Do You Know the pH Balance of Your Drinking Water? Here’s Why You Should

Lauren Murphy
Written by Lauren Murphy
Updated February 24, 2022
Woman drinking water at home
Photo: E+ / Getty Images

Highlights

  • pH is a numeric scale from 0 to 14 that specifies whether a solution is acidic or alkaline.

  • The ideal pH of drinking water is 7.

  • Acidic or alkaline drinking water may taste bad and have adverse health effects.

  • Overly acidic or alkaline water can damage your plumbing system.

  • You can balance the pH of your home’s drinking water with a filtration system.

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If taking a sip of your tap water tastes a little…funky, you might consider testing your water’s pH levels. Drinking water with a well-balanced pH not only tastes great but also keeps your family safe and healthy and your plumbing system in tip-top shape. Let’s dive into pH and why balancing its acidic or alkaline properties is essential for your home’s drinking water. 

What Is pH?

If chemistry isn’t your strong suit, don’t worry; we’ll break “pH” down for you. pH is a numeric scale that runs from zero to 14, which specifies the hydrogen ion activity concentration in a solution. The closer to zero the pH of a solution is, the more acidic it is. The closer to 14, the more basic, or alkaline, it is. Battery acid, for example, has a pH of 0, while bleach has a pH closer to 12. Learn more about pH and its effects on drinking water in a thorough report from The World Health Organization.

What Is the ideal pH of Drinking Water?

Because the human body likes to stay around a blood pH of 7.4 to keep everything functioning properly, the pH of drinking water should be between 6 and 8. A pH of 7 is ideal because it’s completely neutral (not acidic or alkaline). Water with a pH of 7 is the purest and most balanced drinking water you can get your hands on. 

Why Is the pH Balance of Drinking Water Important?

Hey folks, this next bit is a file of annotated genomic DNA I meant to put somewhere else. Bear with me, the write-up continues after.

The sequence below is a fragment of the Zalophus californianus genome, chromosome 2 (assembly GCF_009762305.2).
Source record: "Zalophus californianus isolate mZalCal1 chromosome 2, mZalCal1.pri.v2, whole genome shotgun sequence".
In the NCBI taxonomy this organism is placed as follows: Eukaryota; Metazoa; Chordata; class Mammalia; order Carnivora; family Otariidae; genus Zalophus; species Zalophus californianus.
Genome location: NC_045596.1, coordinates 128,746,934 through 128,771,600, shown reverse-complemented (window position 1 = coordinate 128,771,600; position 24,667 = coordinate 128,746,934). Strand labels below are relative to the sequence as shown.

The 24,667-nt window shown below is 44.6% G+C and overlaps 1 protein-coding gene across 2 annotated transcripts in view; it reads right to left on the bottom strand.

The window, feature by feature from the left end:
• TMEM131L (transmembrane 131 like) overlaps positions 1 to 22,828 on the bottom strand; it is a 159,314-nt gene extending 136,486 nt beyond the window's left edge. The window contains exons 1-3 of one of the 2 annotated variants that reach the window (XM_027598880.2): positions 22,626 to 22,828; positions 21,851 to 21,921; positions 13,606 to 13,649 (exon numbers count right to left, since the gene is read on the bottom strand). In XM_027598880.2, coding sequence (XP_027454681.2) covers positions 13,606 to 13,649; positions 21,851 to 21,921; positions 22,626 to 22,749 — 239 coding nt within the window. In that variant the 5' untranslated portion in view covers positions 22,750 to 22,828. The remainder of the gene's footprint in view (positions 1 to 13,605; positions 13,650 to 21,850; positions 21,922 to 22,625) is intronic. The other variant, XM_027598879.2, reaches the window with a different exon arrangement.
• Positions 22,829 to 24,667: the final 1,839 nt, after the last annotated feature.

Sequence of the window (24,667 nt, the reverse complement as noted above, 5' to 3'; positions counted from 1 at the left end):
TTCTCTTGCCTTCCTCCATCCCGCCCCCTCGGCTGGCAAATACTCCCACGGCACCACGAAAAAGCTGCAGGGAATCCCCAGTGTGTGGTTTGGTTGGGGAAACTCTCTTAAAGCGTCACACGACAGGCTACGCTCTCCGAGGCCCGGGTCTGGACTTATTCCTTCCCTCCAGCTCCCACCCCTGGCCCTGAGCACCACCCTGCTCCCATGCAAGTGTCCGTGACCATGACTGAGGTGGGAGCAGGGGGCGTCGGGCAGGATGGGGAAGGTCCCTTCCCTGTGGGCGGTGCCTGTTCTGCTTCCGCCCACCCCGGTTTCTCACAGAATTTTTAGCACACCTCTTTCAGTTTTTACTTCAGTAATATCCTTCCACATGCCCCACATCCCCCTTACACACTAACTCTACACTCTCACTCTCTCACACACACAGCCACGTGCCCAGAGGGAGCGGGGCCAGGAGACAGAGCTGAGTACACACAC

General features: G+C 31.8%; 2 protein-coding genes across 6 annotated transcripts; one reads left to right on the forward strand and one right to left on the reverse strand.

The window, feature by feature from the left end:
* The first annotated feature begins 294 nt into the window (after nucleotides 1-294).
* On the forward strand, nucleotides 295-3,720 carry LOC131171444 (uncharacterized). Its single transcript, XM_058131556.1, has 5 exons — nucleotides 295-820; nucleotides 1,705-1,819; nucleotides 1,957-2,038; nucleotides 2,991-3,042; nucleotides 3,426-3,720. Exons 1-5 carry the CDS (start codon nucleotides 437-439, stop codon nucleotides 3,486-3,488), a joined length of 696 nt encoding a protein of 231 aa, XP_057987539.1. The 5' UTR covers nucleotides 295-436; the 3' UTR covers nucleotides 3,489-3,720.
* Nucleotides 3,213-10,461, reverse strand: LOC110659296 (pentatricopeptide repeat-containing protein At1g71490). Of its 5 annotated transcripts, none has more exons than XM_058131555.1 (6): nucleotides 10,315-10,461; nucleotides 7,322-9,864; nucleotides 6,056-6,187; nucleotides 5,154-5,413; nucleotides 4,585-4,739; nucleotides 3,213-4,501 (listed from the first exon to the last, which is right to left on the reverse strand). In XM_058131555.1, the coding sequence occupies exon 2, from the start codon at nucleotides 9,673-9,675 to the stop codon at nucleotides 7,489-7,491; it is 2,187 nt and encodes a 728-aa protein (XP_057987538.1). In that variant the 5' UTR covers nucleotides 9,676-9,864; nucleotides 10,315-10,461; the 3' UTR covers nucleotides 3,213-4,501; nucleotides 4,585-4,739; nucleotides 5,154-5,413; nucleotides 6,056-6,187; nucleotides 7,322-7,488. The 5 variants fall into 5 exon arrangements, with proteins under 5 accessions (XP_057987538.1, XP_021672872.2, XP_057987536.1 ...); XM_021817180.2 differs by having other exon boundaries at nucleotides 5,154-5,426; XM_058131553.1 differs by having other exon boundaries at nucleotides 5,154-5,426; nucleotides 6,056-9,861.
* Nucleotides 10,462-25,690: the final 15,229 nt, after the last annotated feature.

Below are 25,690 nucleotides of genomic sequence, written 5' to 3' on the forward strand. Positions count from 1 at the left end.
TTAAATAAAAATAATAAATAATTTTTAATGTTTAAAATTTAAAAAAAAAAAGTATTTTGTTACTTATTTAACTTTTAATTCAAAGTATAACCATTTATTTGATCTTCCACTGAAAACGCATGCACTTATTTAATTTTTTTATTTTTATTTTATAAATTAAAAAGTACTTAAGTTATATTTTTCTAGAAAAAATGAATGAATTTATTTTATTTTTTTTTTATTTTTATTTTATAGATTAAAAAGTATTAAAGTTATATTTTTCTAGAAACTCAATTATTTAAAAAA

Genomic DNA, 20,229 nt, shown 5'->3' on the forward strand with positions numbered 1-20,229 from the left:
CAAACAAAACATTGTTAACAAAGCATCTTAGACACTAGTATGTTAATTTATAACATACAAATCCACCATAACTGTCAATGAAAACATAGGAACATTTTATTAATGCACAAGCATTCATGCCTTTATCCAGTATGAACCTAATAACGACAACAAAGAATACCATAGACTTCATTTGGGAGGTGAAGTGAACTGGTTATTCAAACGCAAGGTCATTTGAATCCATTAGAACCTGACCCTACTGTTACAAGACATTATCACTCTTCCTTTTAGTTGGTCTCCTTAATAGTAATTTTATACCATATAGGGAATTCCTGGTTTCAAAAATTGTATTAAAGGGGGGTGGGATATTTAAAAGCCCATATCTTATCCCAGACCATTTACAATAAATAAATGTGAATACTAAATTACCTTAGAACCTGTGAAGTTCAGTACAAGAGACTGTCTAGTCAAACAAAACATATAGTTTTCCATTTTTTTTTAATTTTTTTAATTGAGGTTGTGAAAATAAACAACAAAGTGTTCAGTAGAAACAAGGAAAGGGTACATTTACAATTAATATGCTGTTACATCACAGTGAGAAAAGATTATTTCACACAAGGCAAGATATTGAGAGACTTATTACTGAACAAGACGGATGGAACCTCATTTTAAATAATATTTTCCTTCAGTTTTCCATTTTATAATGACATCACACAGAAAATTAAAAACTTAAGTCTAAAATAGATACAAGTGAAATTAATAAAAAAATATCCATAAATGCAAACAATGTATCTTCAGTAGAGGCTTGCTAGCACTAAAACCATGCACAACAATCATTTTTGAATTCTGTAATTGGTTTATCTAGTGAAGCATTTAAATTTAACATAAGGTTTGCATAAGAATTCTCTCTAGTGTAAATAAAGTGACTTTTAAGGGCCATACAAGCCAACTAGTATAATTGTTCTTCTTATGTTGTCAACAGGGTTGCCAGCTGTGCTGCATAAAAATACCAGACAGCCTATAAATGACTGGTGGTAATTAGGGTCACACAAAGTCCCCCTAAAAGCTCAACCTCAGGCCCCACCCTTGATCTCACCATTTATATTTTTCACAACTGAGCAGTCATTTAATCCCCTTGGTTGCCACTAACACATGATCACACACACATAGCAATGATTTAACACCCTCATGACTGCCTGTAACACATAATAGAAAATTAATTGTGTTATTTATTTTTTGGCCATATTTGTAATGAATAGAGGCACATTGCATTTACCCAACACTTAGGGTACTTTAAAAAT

The bedrock, soil composition, and nearby plant growth at the water’s source can impact the pH level of drinking water. You should test your water to determine where your water falls on the scale.

pH Below 7

If the drinking water in your home tastes metallic and bitter, it could have a pH level below 7, which can be hazardous to human health. Research from the United States Geological Survey suggests acidic solutions are more likely to leach heavy metals from the environment, which can lead to heavy metal poisoning and toxicity.

Acidic water is also corrosive to your plumbing system. Corroded pipes are prone to leaks and cold leach metals into your drinking water. 

pH Above 7

While alkaline water (above pH 7) may not pose health risks, it doesn’t taste great. Alkaline water often tastes almost like baking soda. It adds a tinge of bitterness to anything you add it to, including your morning cup of coffee.

Alkaline water can build up in pipes and plumbing fixtures, causing them to be less efficient. Basic water can also be hard water with high concentrations of calcium. 

How to Test the pH of Your Home’s Drinking Water

You can easily test the pH of your drinking water by dipping pH test strips (found at most home improvement stores) into a glass of water. Follow the instructions on the test kit to determine if your drinking water is acidic or alkaline. 

Another way to test your drinking water’s pH level is to hire a local water treatment specialist who will test the pH and look for other issues in your home water system. 

What to Do If Your pH Balance Is Off

Water purification installation
Photo: ronstik / Adobe Stock

Balance the pH of your home drinking water to keep you and your family safe and healthy. As a welcome bonus, your drinking water will taste deliciously fresh and crisp. Here are a few tools and systems that will help balance the pH of your home’s drinking water. 

1. Install a Water Filtration System

To neutralize your tap water and balance its pH, install a water filtration system that contains a neutralizing substance. If your tap water is alkaline (above pH 8), use calcium carbonate. If it’s acidic, use a filter with magnesium oxide to bring the water closer to 7. 

According to HomeAdvisor, an under sink water filter costs between $200 and $1,300. Countertop machines take up valuable counter space but are often more cost-effective, with prices ranging from $60 to $500.

2. Install a Whole-House Water Filter

A whole-house water filter system will filter the water from its point of entry into your home. While these systems are more expensive than smaller point-of-use water filters, they ensure there’s clean and safe drinking water running throughout your home. A whole-house water filter can cost around $1,000 for a standard carbon filter system to over $4,000 for a more advanced reverse-osmosis filter system.

3. Install a Water Softener

You can also try hiring a local company to install a water softener if your water is basic. Including installation, a water softener system will run you $1,500 on average, according to HomeAdvisor

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